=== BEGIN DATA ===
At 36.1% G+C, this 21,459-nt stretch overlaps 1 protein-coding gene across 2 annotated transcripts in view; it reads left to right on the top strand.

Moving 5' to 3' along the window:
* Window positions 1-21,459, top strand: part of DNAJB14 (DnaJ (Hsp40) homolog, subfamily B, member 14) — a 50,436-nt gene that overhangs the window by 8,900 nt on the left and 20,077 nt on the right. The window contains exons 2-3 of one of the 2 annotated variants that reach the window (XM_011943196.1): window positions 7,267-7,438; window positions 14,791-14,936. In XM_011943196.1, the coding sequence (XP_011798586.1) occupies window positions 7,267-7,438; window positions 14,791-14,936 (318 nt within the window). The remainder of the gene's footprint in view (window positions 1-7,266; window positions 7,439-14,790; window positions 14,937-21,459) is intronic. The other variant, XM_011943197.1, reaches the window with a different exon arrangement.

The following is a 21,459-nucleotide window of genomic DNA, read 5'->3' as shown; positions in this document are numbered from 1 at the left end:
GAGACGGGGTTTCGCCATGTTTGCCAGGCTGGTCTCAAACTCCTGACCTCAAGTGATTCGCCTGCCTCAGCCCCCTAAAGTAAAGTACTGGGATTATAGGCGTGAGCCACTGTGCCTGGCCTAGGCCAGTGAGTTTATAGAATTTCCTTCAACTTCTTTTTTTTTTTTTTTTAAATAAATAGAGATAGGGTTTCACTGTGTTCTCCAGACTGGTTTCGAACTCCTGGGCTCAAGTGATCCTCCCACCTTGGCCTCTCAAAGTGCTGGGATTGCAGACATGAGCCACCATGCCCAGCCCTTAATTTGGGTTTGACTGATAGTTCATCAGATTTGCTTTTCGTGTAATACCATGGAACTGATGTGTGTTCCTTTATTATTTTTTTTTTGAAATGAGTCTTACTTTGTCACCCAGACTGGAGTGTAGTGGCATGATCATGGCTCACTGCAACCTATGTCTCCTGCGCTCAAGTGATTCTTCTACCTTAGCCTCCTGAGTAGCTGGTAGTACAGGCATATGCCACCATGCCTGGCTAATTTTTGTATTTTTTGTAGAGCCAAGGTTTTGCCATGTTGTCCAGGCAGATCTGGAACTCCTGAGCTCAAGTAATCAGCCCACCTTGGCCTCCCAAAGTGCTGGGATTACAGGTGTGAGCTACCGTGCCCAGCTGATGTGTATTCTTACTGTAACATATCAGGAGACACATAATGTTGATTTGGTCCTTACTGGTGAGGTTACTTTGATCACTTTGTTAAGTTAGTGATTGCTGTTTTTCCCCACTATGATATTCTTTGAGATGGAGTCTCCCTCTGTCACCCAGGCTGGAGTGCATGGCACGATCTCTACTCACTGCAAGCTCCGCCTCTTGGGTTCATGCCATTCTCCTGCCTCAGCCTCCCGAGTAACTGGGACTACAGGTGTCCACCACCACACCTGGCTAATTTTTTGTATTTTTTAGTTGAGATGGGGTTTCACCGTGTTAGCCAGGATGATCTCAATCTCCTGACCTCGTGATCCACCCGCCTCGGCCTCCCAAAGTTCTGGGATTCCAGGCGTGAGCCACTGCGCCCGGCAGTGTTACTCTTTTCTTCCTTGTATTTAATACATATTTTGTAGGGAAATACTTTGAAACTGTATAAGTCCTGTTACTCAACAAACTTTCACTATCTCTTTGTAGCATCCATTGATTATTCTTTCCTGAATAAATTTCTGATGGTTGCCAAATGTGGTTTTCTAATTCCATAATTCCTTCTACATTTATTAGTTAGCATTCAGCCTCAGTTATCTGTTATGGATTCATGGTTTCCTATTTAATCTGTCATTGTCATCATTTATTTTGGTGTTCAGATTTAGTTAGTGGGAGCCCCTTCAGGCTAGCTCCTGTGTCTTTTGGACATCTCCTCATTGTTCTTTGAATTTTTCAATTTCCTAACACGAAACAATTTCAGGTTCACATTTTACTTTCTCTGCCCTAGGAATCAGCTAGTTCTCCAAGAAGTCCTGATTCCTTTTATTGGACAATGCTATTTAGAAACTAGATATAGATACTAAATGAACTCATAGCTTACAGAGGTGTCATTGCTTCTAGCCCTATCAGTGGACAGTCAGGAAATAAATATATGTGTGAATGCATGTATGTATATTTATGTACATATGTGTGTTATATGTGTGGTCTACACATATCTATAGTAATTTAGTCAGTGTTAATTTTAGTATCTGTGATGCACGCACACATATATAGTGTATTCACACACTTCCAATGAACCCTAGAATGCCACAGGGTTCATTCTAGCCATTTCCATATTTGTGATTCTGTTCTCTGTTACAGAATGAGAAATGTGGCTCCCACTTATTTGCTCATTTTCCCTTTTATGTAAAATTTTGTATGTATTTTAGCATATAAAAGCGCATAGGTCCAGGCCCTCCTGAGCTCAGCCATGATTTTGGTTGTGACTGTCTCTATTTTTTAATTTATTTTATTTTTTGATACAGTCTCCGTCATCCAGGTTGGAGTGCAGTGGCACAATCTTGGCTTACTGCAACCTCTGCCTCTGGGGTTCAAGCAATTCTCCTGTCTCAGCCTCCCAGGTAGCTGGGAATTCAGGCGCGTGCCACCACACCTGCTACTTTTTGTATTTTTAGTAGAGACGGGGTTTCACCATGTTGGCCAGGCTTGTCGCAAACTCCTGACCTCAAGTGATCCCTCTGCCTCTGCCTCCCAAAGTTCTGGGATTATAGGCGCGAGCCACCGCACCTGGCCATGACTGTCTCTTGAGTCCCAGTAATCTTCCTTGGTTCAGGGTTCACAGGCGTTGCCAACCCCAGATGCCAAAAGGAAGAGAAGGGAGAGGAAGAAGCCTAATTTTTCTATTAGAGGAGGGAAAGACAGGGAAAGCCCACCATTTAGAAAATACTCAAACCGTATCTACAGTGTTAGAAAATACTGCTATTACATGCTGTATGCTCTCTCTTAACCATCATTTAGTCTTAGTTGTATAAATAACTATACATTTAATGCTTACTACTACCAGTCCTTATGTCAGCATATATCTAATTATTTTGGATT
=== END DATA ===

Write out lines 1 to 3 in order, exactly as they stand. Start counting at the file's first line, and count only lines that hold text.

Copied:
At 36.1% G+C, this 21,459-nt stretch overlaps 1 protein-coding gene across 2 annotated transcripts in view; it reads left to right on the top strand.

Moving 5' to 3' along the window:
* Window positions 1-21,459, top strand: part of DNAJB14 (DnaJ (Hsp40) homolog, subfamily B, member 14) — a 50,436-nt gene that overhangs the window by 8,900 nt on the left and 20,077 nt on the right. The window contains exons 2-3 of one of the 2 annotated variants that reach the window (XM_011943196.1): window positions 7,267-7,438; window positions 14,791-14,936. In XM_011943196.1, the coding sequence (XP_011798586.1) occupies window positions 7,267-7,438; window positions 14,791-14,936 (318 nt within the window). The remainder of the gene's footprint in view (window positions 1-7,266; window positions 7,439-14,790; window positions 14,937-21,459) is intronic. The other variant, XM_011943197.1, reaches the window with a different exon arrangement.